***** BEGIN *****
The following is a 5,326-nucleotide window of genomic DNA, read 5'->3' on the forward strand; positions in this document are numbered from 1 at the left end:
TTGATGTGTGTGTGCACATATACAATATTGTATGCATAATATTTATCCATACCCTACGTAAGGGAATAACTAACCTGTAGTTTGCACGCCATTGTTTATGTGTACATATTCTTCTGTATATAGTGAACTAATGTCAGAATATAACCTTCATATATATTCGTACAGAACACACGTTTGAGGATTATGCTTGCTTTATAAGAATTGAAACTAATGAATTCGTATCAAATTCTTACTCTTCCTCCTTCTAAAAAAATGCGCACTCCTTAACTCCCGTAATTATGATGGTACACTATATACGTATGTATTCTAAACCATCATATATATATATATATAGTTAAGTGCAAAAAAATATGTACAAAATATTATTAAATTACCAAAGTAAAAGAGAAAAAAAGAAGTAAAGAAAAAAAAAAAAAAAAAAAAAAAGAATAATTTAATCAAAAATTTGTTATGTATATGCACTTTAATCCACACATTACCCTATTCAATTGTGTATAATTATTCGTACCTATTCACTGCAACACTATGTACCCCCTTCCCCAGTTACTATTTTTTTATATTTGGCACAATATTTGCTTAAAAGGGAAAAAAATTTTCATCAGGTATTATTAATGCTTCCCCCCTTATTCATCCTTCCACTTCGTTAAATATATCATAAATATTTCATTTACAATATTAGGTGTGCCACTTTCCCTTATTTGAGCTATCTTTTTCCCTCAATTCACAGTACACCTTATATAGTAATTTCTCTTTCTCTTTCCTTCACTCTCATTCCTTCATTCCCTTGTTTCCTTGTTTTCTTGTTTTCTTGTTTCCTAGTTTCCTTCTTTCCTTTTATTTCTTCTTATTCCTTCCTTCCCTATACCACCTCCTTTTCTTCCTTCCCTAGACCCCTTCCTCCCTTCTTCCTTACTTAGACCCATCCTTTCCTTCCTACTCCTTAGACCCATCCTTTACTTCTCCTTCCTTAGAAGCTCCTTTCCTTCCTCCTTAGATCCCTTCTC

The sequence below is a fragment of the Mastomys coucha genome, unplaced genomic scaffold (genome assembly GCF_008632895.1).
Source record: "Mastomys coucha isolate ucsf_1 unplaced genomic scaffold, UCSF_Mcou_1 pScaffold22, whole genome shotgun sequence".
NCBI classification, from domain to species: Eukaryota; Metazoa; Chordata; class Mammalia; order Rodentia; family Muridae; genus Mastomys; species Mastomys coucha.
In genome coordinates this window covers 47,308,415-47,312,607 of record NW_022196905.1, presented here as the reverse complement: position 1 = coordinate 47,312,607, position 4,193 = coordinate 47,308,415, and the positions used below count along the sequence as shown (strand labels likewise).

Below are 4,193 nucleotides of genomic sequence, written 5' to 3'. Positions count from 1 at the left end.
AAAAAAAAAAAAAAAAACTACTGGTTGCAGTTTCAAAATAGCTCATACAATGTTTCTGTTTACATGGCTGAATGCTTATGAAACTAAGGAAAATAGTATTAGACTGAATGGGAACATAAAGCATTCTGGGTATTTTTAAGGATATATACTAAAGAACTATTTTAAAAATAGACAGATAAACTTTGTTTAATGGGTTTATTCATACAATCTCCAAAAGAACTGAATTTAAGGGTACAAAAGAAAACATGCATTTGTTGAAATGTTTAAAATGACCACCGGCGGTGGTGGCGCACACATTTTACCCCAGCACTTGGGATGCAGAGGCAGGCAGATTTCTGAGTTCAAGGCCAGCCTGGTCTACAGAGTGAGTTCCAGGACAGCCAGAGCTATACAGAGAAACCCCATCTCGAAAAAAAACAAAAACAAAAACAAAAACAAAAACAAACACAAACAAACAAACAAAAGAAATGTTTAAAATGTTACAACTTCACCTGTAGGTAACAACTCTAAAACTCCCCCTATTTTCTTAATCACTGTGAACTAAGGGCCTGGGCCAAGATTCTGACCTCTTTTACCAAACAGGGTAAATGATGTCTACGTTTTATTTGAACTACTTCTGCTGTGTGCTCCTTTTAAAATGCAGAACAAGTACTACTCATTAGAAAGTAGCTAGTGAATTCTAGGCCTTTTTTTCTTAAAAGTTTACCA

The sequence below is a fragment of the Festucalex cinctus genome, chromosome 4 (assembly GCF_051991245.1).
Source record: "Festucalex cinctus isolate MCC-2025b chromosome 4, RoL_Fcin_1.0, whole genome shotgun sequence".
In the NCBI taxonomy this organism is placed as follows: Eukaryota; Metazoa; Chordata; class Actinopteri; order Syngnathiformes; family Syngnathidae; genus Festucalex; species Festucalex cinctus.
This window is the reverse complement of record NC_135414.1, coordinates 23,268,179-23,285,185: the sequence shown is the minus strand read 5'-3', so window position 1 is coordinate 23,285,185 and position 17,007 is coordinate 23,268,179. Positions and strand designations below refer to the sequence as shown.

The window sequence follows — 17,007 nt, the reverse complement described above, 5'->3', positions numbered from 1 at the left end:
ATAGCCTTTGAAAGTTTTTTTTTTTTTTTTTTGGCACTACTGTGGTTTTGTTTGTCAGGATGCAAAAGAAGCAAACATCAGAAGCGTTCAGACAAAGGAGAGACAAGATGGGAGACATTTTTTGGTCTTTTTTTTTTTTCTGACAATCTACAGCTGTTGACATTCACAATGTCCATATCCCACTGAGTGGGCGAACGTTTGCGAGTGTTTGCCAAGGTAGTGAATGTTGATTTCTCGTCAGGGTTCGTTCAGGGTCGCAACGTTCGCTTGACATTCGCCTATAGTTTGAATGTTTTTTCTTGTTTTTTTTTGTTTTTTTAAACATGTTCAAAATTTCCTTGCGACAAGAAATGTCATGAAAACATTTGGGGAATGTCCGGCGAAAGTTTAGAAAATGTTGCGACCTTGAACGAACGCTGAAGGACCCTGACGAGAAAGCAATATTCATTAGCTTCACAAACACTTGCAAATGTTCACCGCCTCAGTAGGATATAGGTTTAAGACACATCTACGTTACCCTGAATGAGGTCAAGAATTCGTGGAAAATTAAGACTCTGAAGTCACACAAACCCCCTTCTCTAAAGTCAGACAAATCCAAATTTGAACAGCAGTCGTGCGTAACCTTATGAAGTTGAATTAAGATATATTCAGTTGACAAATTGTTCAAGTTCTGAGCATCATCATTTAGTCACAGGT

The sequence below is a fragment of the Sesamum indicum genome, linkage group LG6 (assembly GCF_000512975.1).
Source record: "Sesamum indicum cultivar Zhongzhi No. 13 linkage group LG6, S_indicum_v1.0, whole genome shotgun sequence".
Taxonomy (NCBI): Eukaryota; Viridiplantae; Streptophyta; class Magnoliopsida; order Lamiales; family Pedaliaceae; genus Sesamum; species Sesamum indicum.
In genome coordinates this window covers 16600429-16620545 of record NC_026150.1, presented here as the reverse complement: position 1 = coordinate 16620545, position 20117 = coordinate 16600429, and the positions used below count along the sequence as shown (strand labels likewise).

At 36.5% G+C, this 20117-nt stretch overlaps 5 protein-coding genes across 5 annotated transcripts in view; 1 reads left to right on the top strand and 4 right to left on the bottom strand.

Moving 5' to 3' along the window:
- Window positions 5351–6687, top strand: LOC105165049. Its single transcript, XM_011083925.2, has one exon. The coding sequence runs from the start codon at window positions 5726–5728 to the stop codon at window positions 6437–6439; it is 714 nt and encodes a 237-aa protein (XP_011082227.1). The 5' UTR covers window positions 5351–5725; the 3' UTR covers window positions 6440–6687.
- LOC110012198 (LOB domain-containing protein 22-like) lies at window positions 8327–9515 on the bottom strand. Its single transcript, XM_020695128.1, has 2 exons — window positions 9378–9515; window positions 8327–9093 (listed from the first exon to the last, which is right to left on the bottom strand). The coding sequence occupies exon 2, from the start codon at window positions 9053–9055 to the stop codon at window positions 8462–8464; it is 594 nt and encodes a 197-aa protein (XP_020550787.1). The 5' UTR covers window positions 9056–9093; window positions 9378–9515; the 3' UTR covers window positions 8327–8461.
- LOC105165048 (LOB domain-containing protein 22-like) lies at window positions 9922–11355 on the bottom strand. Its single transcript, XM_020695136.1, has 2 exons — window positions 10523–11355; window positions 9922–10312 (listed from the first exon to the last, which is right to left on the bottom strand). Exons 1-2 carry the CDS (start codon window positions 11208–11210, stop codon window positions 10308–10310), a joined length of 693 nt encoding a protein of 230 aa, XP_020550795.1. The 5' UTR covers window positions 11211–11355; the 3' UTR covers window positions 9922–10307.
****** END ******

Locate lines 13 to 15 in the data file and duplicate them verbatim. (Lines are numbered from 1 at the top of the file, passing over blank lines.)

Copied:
The window sequence follows — 17,007 nt, the reverse complement described above, 5'->3', positions numbered from 1 at the left end:
ATAGCCTTTGAAAGTTTTTTTTTTTTTTTTTTGGCACTACTGTGGTTTTGTTTGTCAGGATGCAAAAGAAGCAAACATCAGAAGCGTTCAGACAAAGGAGAGACAAGATGGGAGACATTTTTTGGTCTTTTTTTTTTTTCTGACAATCTACAGCTGTTGACATTCACAATGTCCATATCCCACTGAGTGGGCGAACGTTTGCGAGTGTTTGCCAAGGTAGTGAATGTTGATTTCTCGTCAGGGTTCGTTCAGGGTCGCAACGTTCGCTTGACATTCGCCTATAGTTTGAATGTTTTTTCTTGTTTTTTTTTGTTTTTTTAAACATGTTCAAAATTTCCTTGCGACAAGAAATGTCATGAAAACATTTGGGGAATGTCCGGCGAAAGTTTAGAAAATGTTGCGACCTTGAACGAACGCTGAAGGACCCTGACGAGAAAGCAATATTCATTAGCTTCACAAACACTTGCAAATGTTCACCGCCTCAGTAGGATATAGGTTTAAGACACATCTACGTTACCCTGAATGAGGTCAAGAATTCGTGGAAAATTAAGACTCTGAAGTCACACAAACCCCCTTCTCTAAAGTCAGACAAATCCAAATTTGAACAGCAGTCGTGCGTAACCTTATGAAGTTGAATTAAGATATATTCAGTTGACAAATTGTTCAAGTTCTGAGCATCATCATTTAGTCACAGGT

The sequence below is a fragment of the Sesamum indicum genome, linkage group LG6 (assembly GCF_000512975.1).